This was an important time of reflection and introspection for me. I had more quality time to sit in silence and let go of the usual distractions, obligations, and uncertainties. It was a time of literal and metaphorical clearing away. I deep cleaned several rooms in the house, I let go of other things I didn’t need, and I rediscovered and appreciated the things that I did have. This was an important time to be present and to slow down, and it was the perfect time for an emotional and energetic reset.

Not having access to home internet for those transitional weeks enabled me to practice patience and gratitude.

I thought about all the people who made this access to technology possible—all the minds that had to work together to create and sustain this essential conduit to information. Sometimes interconnection is invisible—but it exists, nonetheless. Interconnection can be very easy to take for granted, too—usually, we realize this when something no longer functions properly. However, realizing and appreciating how much we rely on the skills and knowledge of others is an important practice and habit of mind to develop.

I was grateful to have the ability to write and read emails, to check my bank balance, or to purchase supplies for my business. I wouldn’t be able to do these things without the assistance of thousands of others.

I’m grateful to have the help of my daughter and son-in-law. Not only did they offer encouragement throughout this process, but they also helped me set up my laptop.

I’m grateful to be able to have access to technology anywhere in the house. For years, I worked from a stand-alone computer. I didn’t mind working from my study room, but now that I have a laptop as well, it’s nice to be able to practice a Feldenkrais lesson upstairs or to listen to a Dharma talk in the kitchen while I’m washing dishes. Having agency and choice is incredibly liberating.

Our home is no longer tethered to a landline. Although, I still catch myself glancing at the spot on the kitchen counter where we had kept our main house phone—checking for a blinking red light that signaled messages.

I do miss being able to pick up a line upstairs while Jim picks up a downstairs line so that we can both chat with Elise.

I also miss being able to check the time on the house phone when I have something cooking in the oven.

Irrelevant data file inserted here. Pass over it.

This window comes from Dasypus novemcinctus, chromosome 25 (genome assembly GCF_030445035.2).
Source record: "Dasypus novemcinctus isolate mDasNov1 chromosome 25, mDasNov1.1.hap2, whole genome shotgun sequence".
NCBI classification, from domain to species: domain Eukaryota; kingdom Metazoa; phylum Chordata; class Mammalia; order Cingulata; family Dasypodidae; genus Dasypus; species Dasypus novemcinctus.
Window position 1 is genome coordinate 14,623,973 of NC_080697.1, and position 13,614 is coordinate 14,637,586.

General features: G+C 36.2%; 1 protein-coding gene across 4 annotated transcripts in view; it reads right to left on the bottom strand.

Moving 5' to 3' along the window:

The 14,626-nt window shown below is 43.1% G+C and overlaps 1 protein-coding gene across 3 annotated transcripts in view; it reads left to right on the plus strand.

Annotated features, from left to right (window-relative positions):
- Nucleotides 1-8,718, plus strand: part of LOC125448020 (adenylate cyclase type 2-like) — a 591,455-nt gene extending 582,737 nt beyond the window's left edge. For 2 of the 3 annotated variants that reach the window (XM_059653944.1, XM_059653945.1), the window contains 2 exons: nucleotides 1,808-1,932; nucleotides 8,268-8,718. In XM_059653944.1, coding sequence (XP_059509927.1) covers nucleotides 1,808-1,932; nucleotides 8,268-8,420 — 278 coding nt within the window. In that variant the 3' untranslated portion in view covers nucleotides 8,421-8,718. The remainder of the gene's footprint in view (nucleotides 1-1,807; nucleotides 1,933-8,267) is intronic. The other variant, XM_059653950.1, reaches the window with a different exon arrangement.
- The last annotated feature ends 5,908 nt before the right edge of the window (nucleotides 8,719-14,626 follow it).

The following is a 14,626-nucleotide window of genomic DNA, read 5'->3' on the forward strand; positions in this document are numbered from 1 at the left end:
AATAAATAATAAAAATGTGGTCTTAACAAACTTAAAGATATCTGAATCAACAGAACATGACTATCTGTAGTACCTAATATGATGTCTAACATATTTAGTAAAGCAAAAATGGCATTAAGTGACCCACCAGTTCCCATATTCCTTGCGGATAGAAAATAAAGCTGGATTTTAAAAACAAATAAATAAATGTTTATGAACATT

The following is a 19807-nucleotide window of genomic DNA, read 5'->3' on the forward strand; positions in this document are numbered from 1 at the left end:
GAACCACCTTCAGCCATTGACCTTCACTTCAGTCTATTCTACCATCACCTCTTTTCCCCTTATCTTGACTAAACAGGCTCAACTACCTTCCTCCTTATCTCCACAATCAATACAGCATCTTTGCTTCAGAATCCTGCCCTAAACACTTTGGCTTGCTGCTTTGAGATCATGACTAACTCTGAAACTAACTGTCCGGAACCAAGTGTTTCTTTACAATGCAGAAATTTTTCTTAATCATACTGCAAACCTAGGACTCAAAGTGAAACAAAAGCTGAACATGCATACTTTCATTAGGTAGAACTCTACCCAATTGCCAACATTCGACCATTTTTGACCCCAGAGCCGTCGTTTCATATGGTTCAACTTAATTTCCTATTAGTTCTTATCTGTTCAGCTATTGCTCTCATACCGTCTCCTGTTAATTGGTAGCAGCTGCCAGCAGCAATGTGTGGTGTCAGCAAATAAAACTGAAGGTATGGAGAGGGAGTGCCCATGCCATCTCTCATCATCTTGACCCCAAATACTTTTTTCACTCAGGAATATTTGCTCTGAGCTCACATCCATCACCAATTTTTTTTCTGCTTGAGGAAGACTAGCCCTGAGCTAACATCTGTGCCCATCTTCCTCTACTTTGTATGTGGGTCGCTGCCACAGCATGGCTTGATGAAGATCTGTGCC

Even though these are small things that I miss, there are alternative options for all these situations. That’s another bonus for navigating long-overdue changes—exploring options and practicing a flexible mindset.

Releasing the obsolete has been an interesting experiment for me, but it’s also allowed me to practice and appreciate traits that won’t ever go out of style. Additionally, it’s given me yet another reason to protect and develop Bodhicitta, the altruistic mindset of compassion.

I love that opportunities to practice Dharma are everywhere. Even with something as mundane as changing a service provider.

Currently, our landline phones are waiting in a paper bag from Fresh Thyme in the hallway. I plan to take them to a local recycling center where they will serve a new purpose and benefit others in a new way.


What have you had to let go of recently?

How did letting go reveal new facets of your everyday life?

What bumps and obstacles did you have to endure or overcome while navigating your own journey?

These could be questions to ponder in your next analytical meditation session.


What I love about malas is they are a simple form of technology—they don’t require electricity, contracts, or upgrades. They are powered by our own dedication, intention, and practice.

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I hope the month of May has treated you well. I’m looking forward to seeing what the month of June has in store for us.

Until then--